As a commercial construction pro, you have little time to surf the web to keep up with industry trends while you’re busy on a jobsite. But how do you know what construction types are impacting your market? What opportunities does your industry foresee in the future that will increase your job security?
Fortunately, we’ve rounded up the top trends from trusted industry sources, so you don’t have to go searching. Continue reading below as we detail how trends in e-commerce, smart buildings and modular offsite construction are impacting the commercial construction industry.
Increased E-Commerce Warehouse Construction Requires Higher-Level Expertise
It’s no secret that we live in the Amazon-age, where consumers can order just about anything in one click, and it’s delivered in a few hours.
What does this consumer trend have to do with commercial construction? For one, it means demand for brick-and-mortar construction is continuing to decrease, as the need for e-commerce warehouses is increasing—Amazon alone broke ground on 23 warehouses in 2018. This is great news for commercial contractors’ job outlook, as warehouses usually offer a much bigger (but not necessarily longer) project.
Not only is the sheer number of warehouses being built increasing, so are the size and the level of construction expertise needed. The average warehouse built in 2010 was about 49 million square feet, which we saw increase in 2017 to 300 million square feet.
As for the expertise needed, Construction Dive mentions the following points that commercial contractors need to be aware of:
- Just as consumers expect shipping faster than the speed of light, timelines for the construction of these e-commerce warehouses is expedited.
- Projects tend to be larger than anticipated, as most warehouses can be multiple levels. So a warehouse footprint that is one million square feet may end up being two million square feet with two levels.
- The use of technology for the end user must be anticipated during construction. For instance, robotics can reach merchandise that is stored at 120 feet high, rather than building stairs or scaffolding.
Uncover more information about the e-commerce warehouse construction boom, plus what levels of expertise commercial contractors should be aware of, in this Construction Dive article.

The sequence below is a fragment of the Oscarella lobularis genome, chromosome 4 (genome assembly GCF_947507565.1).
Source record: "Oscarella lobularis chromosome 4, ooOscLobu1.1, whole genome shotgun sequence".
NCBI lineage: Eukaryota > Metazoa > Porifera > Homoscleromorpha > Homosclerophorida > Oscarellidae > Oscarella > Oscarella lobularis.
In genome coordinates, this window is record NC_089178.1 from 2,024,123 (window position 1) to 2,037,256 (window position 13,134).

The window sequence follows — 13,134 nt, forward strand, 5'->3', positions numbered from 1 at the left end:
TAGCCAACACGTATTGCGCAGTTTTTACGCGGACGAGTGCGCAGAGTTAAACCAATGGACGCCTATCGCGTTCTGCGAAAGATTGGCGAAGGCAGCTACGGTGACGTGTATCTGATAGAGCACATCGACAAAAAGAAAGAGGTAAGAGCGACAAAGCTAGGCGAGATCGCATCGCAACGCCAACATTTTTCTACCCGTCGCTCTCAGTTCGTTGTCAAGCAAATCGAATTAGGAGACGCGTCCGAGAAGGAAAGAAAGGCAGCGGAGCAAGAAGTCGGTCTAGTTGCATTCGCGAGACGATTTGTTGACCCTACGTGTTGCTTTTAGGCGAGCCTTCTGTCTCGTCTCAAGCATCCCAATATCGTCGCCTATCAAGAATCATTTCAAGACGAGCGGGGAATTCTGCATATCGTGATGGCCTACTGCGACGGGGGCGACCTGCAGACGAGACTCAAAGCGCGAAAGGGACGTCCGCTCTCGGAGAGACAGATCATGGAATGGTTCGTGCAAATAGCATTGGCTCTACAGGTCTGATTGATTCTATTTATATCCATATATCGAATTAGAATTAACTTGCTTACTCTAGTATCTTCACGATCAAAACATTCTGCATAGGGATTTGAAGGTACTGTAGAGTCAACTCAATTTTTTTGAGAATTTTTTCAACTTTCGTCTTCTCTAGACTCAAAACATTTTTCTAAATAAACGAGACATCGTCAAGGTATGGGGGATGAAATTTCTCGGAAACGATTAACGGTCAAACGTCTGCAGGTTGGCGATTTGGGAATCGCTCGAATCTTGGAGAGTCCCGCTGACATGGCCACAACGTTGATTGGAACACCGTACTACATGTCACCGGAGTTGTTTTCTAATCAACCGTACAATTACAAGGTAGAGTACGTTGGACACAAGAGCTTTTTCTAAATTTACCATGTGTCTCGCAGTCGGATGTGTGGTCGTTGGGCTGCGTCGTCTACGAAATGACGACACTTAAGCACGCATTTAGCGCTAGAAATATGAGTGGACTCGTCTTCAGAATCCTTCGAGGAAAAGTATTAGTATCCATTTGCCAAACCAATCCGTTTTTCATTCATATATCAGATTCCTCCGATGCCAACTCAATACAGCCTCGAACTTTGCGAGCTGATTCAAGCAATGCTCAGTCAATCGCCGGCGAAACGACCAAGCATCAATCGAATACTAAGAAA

Next-Generation Smart Buildings Increase Demand for Convenience, Control and Efficiency
The term “smart building” may be a trend that we’ve heard gain traction in commercial construction over the last decade, but the idea has actually been around in some capacity since pre-1990s. Smart buildings back then focused on automation in HVAC, lighting and security systems, and we could not have fathomed just how intelligent structures would be today. Fast-forward to 2019, and we’re seeing buildings that are energy efficient and focus on occupant health, safety and productivity.
Just how intelligent are smart buildings? Building Design & Construction lists the following eight ways smart technology is transforming commercial buildings:
- Improves sustainability, increasing user well-being and carbon neutrality.
- Offers self-diagnosing, correcting and healing buildings.
- Yields efficient, user-focused operations via connected systems.
- Merges with other solutions (ex: bio-based).
- Emphasizes convenience and control.
- Presents new types of multi-functional spaces.
- Unlocks new value in prefabricated and modular buildings.
- Enables sensor-based data analysis and building.
Learn more about the proliferation and implications of smart buildings in Building Design & Construction’s full article.
More Commercial Contractors Opting for Offsite Modular Construction
Modular construction is a slow to grow trend—in 2017, it represented 3.27% of all new construction projects. That number is projected to grow to 5% by 2022.
While the growth is slow, the increased use of modular offsite construction is evident in schools, health care facilities, office spaces and retail showrooms. And that’s because modular construction offers benefits that traditional construction simply can’t compete with.
Those benefits include:
- Quicker timelines, decreasing the time between construction and occupancy.
- Cost savings, since construction uses prefabricated materials to reduce the purchase and inventory of raw materials.
- Counteracting the labor shortage, allowing modular manufacturers to work with a smaller, leaner team while maintaining efficiencies.
- Fewer on-the-job injuries, since the majority of the construction process is offsite, protecting workers from weather, heights and congested construction activities.
Check out Thomas Insights’ full article for more reasons why the construction industry is in favor of offsite construction.